I know, I know: Your inner Scrooge must be saying, "Messiah? That again? Sure, it's great, but I've heard it already! Can't we give Jesus something else this Christmas?" Please, quell that voice. This year the Nashville Symphony has invited one of the world's leading Handel interpreters to conduct its annual performance of the masterpiece, and he's bringing along four of his favorite singers.
Conductor Nicholas McGegan is known as a Baroque specialist. But if that conjures up visions of academic stuffiness more than dancing sugarplums, sweep those thoughts aside. Bubbly and full of brio, possessed by an infectious enthusiasm, McGegan says he can't wait to test the acoustics of the new Schermerhorn Symphony Center. He calls it one of the great concert halls in the U.S., and he speaks warmly of the Nashville Symphony's reputation. And by the way, he'd love for someone to show him the Ryman while he's here. He is a music history buff, you know.
"Flaunting scholarship is one of the more tedious pastimes," the maestro says. "I intend to have fun!"
McGegan may disdain the pomposity of the podium, but his credentials are impeccable. Since 1990, he has served as artistic director of the widely respected International Göttingen Handel Festival. The festival opened in 1920 with the first performance of any Handel opera since the composer's death, and it continues to lead in the revival and rediscovery of Handel's work. When scholars uncovered a previously unknown Gloria by Handel in 2001, McGegan conducted the world premiere at Göttingen with Canadian soprano Dominique Labelle, one of the soloists featured in this week's Nashville concerts.
McGegan's extensive CD catalog of Handel's work includes the award-winning first recording of the oratorio Susanna, which The New York Times called "a landmark, a major rehabilitation of a forgotten masterpiece." He appears on more than 100 recordings of Baroque- and Classical-era music, many of them with the San Francisco-based Philharmonia Baroque Orchestra, which he has directed since 1985. His other long-term associations include the Saint Paul Chamber Orchestra, and he appears regularly as a guest conductor with major orchestras worldwide.
His Nashville Messiah should be a chummy affair, since the four soloists have all sung Handel with the conductor before. The Gloria mentioned above was one of Dominique Labelle's several well-received appearances at the Göttingen Festival, and she has performed with many other major conductors, from Pierre Boulez to Roger Norrington. Countertenor Daniel Taylor has sung with such early-music notables as Emma Kirkby, and he's a stellar presence on many Baroque recordings by John Eliot Gardiner, Philippe Herreweghe and Taylor's own Theatre of Early Music. Tenor John McVeigh and baritone Philip Cutlip have both appeared at Göttingen and with major orchestras and opera companies throughout the U.S. and Europe.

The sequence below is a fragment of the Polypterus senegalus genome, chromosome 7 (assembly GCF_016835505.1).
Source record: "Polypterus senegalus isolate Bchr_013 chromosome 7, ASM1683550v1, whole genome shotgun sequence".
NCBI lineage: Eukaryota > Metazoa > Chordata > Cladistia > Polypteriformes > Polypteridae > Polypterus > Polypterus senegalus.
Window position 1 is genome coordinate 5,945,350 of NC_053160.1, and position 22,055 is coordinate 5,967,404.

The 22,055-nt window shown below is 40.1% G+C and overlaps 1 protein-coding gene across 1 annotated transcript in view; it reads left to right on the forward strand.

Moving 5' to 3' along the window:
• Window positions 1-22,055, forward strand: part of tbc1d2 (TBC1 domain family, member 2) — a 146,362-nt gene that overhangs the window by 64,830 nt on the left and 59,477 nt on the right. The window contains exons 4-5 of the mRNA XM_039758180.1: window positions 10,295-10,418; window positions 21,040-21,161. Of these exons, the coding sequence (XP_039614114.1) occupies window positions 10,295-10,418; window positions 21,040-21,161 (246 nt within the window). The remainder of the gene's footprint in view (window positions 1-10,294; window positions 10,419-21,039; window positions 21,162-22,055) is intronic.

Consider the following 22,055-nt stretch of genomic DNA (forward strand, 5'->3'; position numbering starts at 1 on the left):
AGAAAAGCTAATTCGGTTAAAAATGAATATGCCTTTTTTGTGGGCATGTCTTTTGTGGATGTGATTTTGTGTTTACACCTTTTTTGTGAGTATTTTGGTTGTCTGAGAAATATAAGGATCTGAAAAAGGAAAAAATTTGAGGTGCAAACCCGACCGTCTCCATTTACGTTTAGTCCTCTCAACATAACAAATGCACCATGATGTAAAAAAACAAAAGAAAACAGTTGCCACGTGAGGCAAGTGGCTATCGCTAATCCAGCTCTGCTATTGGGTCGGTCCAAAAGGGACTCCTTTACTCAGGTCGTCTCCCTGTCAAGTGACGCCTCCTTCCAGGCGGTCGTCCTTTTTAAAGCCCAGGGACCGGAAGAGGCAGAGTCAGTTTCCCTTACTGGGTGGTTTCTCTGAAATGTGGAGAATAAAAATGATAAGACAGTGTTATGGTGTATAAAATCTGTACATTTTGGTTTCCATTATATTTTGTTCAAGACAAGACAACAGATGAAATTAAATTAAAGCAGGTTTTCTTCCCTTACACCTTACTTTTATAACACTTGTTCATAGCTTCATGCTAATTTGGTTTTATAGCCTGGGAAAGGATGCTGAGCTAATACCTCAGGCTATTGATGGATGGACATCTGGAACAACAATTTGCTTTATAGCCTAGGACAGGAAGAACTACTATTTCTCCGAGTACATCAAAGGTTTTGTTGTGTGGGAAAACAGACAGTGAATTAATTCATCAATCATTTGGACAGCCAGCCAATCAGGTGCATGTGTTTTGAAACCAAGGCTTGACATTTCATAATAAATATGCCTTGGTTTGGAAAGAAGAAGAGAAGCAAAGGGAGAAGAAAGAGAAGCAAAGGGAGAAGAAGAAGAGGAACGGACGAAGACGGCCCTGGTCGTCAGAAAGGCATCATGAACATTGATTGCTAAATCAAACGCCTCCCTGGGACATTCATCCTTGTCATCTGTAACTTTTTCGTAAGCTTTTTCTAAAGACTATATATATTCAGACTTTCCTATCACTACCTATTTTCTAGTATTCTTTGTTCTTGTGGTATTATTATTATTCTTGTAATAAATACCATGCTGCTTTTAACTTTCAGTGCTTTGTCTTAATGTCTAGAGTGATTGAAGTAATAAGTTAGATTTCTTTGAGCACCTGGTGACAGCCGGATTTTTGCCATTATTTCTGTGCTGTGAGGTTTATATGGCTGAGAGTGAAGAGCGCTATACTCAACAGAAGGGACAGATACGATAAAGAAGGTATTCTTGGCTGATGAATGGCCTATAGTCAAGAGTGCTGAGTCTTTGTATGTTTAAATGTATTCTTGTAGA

Toward the beginning of his career in the 1970s, McGegan worked with Christopher Hogwood and others involved in what was then—perhaps somewhat contentiously—called the "authentic performance" movement. This trend aimed to present older music using instruments, tempos, ensemble sizes and performance styles approaching as closely as possible those used by the composers themselves.
"We had a sense that it was a slightly radical movement, and radical movements need something to be against as well as something to be for," McGegan recalls. "What we were against was a certain complacency, a one-size-fits-all approach," he explains, in which Bach, Mozart, Brahms and modern composers were all played according to late 19th century technique and sound ideals. Some musicians in this dominant tradition naturally bristled at the implication that their performances were "inauthentic," and controversy ensued.
Today, McGegan says, these matters are not so divisive. Traditional orchestras have become more flexible and sensitive to questions of historical style, and ensembles using period instruments have become more polished and more concerned with the music's feeling. He points out also that the many early-music recordings the movement spawned have helped create knowledgeable audiences who are exposed to a great deal of pre-Mozart repertoire.
As a conductor, McGegan now leads groups that use period instruments. At the same time, he also works extensively with orchestras (like Nashville's) that perform on modern instruments. So where does he ultimately stand today on "historically informed" musical practices? The maestro downplays any focus on historical accuracy for its own sake, emphasizing that musical expression of feeling is the important issue.
"We're not trying to re-create," McGegan says. "That would be like a butterfly collection. I prefer my butterflies to be alive." His Messiah "may or may not be 'historically informed' performance," he says with a hint of mischief, but he hopes "it will be joyful where it's supposed to be and tearful where it's supposed to be."
Messiah is now so reliably performed at Christmastime that it seems like some kind of unofficial liturgy. Surprisingly, it was not even written for church performance, much less for the Advent season: Handel originally presented this highly dramatic masterwork during Lent in a concert-hall setting. Today, it's an undeniable part of the American winter holiday season. If you're an aficionado of 18th century music, if you share my memories of grandmotherly exhortations to rise for a seventh-inning stretch during the "Hallelujah" chorus, or even if you just watch a lot of TV, you know at least a few bars.
And Nicholas McGegan knows it better than most of us. He has recorded the work complete with its many known variants; as he says, breezily, "This must be about my 150th Messiah." But in his case, and ours, familiarity breeds not contempt but delight.
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